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Bank Structure Conference Series

A Look Back

Since the early 1960s, the Federal Reserve Bank of Chicago's conference on bank structure and competition has served as a forum for academics, regulators and industry participants to debate current issues affecting the financial services industry. Each year, the purpose of the conference is to continue that tradition. This retrospective on the history and evolution of the conference reviews the past four decades of conferences.

The primary motivating factor for the conference was the passage of the 1960 Bank Merger Act and the U.S. versus Philadelphia National Bank supreme court decision. Suddenly, bank regulatory agencies were required to consider competitive factors in addition to banking factors when evaluating bank merger applications. Each of the Federal Reserve Banks was encouraged to survey the existing literature on bank structure and develop its own research agendas on these issues.

In January 1963, the Chicago Fed held a meeting with local academics to discuss current research in the microeconomics of financial markets and to encourage future research efforts. About 20 academics met and, following a thorough analysis of the issues, agreed that a follow-up meeting was merited. Those follow-up meetings continue to this day.

In the early years of the conference, the primary focus was on evaluating bank performance. How did one measure competition? What was the relevant banking market? What was the relationship between market structure and bank performance? What were the effects of bank mergers? While the issues facing the banking industry have obviously changed through the years, it is amazing how many of these traditional, fundamental issues have continued to resurface as conference themes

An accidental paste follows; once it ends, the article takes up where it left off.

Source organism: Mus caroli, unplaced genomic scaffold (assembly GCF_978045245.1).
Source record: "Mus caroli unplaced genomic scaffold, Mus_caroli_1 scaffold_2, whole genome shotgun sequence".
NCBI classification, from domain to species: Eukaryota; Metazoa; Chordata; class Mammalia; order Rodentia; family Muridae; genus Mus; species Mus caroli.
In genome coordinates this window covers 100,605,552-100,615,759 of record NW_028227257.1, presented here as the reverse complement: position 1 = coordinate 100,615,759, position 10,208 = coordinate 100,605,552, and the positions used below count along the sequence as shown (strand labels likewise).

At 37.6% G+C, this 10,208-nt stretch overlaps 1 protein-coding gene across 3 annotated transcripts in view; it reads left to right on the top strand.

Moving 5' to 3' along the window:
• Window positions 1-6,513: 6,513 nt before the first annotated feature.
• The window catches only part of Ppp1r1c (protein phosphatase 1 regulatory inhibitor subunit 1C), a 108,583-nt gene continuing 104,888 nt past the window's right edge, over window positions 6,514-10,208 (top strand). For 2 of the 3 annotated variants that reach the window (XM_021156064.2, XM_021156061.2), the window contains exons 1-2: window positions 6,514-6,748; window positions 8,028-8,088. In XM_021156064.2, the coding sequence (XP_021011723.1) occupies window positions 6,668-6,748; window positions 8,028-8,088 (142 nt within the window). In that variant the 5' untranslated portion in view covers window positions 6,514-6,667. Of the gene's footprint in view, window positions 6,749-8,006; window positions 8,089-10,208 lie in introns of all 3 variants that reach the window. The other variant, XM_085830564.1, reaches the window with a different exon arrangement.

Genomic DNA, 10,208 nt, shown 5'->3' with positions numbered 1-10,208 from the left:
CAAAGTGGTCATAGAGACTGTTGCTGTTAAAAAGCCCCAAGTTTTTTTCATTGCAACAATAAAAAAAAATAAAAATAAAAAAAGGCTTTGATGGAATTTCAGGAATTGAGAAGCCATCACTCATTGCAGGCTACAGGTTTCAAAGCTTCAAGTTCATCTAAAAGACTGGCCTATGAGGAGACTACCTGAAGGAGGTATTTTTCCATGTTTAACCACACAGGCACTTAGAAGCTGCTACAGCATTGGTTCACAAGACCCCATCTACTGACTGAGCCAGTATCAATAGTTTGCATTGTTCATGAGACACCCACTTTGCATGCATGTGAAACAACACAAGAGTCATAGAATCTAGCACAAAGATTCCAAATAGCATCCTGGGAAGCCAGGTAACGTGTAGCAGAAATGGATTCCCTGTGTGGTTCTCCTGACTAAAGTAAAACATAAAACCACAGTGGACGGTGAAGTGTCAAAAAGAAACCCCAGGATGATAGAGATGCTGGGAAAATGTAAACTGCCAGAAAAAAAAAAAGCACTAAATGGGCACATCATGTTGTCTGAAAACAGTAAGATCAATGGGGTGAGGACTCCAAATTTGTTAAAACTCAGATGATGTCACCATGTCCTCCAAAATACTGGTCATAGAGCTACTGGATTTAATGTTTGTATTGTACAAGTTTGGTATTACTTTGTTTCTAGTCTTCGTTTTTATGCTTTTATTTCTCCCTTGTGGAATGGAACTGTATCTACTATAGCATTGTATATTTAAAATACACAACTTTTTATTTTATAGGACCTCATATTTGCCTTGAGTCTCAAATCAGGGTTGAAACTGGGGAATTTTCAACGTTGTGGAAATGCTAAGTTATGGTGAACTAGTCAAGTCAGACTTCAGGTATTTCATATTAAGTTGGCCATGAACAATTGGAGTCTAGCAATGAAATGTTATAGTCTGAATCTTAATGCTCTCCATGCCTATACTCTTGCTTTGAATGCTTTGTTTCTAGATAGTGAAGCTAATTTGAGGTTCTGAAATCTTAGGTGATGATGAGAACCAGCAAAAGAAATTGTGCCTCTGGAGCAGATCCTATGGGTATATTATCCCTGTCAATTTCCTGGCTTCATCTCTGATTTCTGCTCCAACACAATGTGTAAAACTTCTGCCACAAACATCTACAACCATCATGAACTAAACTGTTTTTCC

During the early 1970s, the emphasis of the conference was on the need for industry deregulation and potential risks imposed by existing regulatory arrangements. The costs and benefits of restrictions such as Regulation Q, service limitations and bank product and geographic limitations generated intense annual debates. These debates preceded by many years the actual relaxation of the regulatory restrictions.

The late 1970s witnessed problems within the industry that led the conference away from its emphasis on deregulation and improved industry efficiency toward a broader array of issues including risk management, measurement of bank soundness and the causes and consequences of bank failures. Perhaps most importantly, these years also witnessed a movement toward an analysis of the broader financial services industry instead of banking per se. Once again, the conference debate preceded the actual implementation of public policy by a number of years. For example, during this period conference sessions were organized on topics such as community reinvestment, gender discrimination in lending, pricing of Federal Reserve correspondent banking services and analysis of the reserve requirement burden.